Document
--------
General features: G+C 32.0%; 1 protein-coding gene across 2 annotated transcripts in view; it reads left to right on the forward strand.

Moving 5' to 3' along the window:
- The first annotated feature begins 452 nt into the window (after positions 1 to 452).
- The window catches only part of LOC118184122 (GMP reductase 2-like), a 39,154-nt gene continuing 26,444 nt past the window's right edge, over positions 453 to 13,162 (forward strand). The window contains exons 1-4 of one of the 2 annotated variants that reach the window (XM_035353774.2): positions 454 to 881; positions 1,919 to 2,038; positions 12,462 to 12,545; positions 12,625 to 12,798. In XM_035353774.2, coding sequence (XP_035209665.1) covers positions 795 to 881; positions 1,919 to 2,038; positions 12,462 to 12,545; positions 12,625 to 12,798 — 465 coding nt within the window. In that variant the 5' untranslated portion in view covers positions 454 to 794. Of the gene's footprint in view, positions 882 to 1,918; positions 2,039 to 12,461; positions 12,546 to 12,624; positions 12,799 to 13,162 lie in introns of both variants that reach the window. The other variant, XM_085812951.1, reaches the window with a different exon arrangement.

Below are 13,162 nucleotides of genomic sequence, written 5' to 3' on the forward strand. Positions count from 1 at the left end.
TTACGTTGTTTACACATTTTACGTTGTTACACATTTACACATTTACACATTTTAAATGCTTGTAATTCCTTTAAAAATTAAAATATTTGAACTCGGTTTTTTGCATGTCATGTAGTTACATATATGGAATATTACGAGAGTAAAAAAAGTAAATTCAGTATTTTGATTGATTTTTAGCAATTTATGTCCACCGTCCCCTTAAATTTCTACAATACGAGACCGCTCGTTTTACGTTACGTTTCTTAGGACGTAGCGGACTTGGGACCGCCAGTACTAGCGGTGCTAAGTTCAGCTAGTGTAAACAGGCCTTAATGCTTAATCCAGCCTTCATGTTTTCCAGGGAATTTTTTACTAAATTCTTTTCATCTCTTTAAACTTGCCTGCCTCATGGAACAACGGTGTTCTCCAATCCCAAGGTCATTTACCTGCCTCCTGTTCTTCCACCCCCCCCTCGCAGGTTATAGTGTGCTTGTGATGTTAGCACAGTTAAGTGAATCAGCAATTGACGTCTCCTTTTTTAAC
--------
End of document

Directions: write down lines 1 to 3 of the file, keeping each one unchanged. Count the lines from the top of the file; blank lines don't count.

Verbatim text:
General features: G+C 32.0%; 1 protein-coding gene across 2 annotated transcripts in view; it reads left to right on the forward strand.

Moving 5' to 3' along the window:
- The first annotated feature begins 452 nt into the window (after positions 1 to 452).